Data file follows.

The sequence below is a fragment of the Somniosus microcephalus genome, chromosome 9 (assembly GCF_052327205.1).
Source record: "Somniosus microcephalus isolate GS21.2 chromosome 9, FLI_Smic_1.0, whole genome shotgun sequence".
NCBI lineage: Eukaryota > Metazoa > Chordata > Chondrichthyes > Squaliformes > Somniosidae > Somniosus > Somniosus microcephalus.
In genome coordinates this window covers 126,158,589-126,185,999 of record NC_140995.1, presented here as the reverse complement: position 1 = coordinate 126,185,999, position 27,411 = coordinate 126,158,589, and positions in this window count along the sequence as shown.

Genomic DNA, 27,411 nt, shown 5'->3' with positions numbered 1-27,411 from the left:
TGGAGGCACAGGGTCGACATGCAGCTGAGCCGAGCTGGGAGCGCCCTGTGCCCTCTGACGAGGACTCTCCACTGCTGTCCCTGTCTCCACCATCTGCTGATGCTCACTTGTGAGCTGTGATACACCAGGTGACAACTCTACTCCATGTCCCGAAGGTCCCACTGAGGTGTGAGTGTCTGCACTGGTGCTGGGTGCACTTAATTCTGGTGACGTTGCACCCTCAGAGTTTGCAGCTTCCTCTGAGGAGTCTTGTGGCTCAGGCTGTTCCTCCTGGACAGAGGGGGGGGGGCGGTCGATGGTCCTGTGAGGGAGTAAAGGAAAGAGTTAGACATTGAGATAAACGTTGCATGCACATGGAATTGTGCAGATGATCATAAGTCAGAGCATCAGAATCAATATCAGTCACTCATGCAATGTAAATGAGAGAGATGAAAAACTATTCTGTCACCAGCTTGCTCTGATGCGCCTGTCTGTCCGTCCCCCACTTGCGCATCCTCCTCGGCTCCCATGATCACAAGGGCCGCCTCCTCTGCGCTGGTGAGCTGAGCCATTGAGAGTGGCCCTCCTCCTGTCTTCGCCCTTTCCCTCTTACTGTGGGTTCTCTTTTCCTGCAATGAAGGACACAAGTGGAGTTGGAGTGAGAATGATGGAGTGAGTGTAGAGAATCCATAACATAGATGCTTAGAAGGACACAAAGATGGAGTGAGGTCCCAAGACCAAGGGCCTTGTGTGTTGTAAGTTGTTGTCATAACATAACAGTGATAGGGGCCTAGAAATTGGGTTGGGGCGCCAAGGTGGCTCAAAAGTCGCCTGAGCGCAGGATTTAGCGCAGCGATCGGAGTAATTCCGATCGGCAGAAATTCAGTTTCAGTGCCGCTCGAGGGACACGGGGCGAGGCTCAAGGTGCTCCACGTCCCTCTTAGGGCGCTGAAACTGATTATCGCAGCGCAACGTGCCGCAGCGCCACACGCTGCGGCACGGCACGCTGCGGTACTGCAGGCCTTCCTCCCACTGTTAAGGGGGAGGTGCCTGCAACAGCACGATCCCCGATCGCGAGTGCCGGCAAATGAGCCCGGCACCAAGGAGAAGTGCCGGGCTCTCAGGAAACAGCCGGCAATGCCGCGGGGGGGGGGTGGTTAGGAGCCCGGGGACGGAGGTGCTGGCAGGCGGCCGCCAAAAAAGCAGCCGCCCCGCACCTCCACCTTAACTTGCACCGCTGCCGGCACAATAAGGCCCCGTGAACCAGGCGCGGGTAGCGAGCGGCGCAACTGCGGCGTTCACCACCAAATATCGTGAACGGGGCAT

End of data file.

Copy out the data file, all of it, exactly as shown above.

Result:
The sequence below is a fragment of the Somniosus microcephalus genome, chromosome 9 (assembly GCF_052327205.1).
Source record: "Somniosus microcephalus isolate GS21.2 chromosome 9, FLI_Smic_1.0, whole genome shotgun sequence".
NCBI lineage: Eukaryota > Metazoa > Chordata > Chondrichthyes > Squaliformes > Somniosidae > Somniosus > Somniosus microcephalus.
In genome coordinates this window covers 126,158,589-126,185,999 of record NC_140995.1, presented here as the reverse complement: position 1 = coordinate 126,185,999, position 27,411 = coordinate 126,158,589, and positions in this window count along the sequence as shown.

Genomic DNA, 27,411 nt, shown 5'->3' with positions numbered 1-27,411 from the left:
TGGAGGCACAGGGTCGACATGCAGCTGAGCCGAGCTGGGAGCGCCCTGTGCCCTCTGACGAGGACTCTCCACTGCTGTCCCTGTCTCCACCATCTGCTGATGCTCACTTGTGAGCTGTGATACACCAGGTGACAACTCTACTCCATGTCCCGAAGGTCCCACTGAGGTGTGAGTGTCTGCACTGGTGCTGGGTGCACTTAATTCTGGTGACGTTGCACCCTCAGAGTTTGCAGCTTCCTCTGAGGAGTCTTGTGGCTCAGGCTGTTCCTCCTGGACAGAGGGGGGGGGGCGGTCGATGGTCCTGTGAGGGAGTAAAGGAAAGAGTTAGACATTGAGATAAACGTTGCATGCACATGGAATTGTGCAGATGATCATAAGTCAGAGCATCAGAATCAATATCAGTCACTCATGCAATGTAAATGAGAGAGATGAAAAACTATTCTGTCACCAGCTTGCTCTGATGCGCCTGTCTGTCCGTCCCCCACTTGCGCATCCTCCTCGGCTCCCATGATCACAAGGGCCGCCTCCTCTGCGCTGGTGAGCTGAGCCATTGAGAGTGGCCCTCCTCCTGTCTTCGCCCTTTCCCTCTTACTGTGGGTTCTCTTTTCCTGCAATGAAGGACACAAGTGGAGTTGGAGTGAGAATGATGGAGTGAGTGTAGAGAATCCATAACATAGATGCTTAGAAGGACACAAAGATGGAGTGAGGTCCCAAGACCAAGGGCCTTGTGTGTTGTAAGTTGTTGTCATAACATAACAGTGATAGGGGCCTAGAAATTGGGTTGGGGCGCCAAGGTGGCTCAAAAGTCGCCTGAGCGCAGGATTTAGCGCAGCGATCGGAGTAATTCCGATCGGCAGAAATTCAGTTTCAGTGCCGCTCGAGGGACACGGGGCGAGGCTCAAGGTGCTCCACGTCCCTCTTAGGGCGCTGAAACTGATTATCGCAGCGCAACGTGCCGCAGCGCCACACGCTGCGGCACGGCACGCTGCGGTACTGCAGGCCTTCCTCCCACTGTTAAGGGGGAGGTGCCTGCAACAGCACGATCCCCGATCGCGAGTGCCGGCAAATGAGCCCGGCACCAAGGAGAAGTGCCGGGCTCTCAGGAAACAGCCGGCAATGCCGCGGGGGGGGGGTGGTTAGGAGCCCGGGGACGGAGGTGCTGGCAGGCGGCCGCCAAAAAAGCAGCCGCCCCGCACCTCCACCTTAACTTGCACCGCTGCCGGCACAATAAGGCCCCGTGAACCAGGCGCGGGTAGCGAGCGGCGCAACTGCGGCGTTCACCACCAAATATCGTGAACGGGGCAT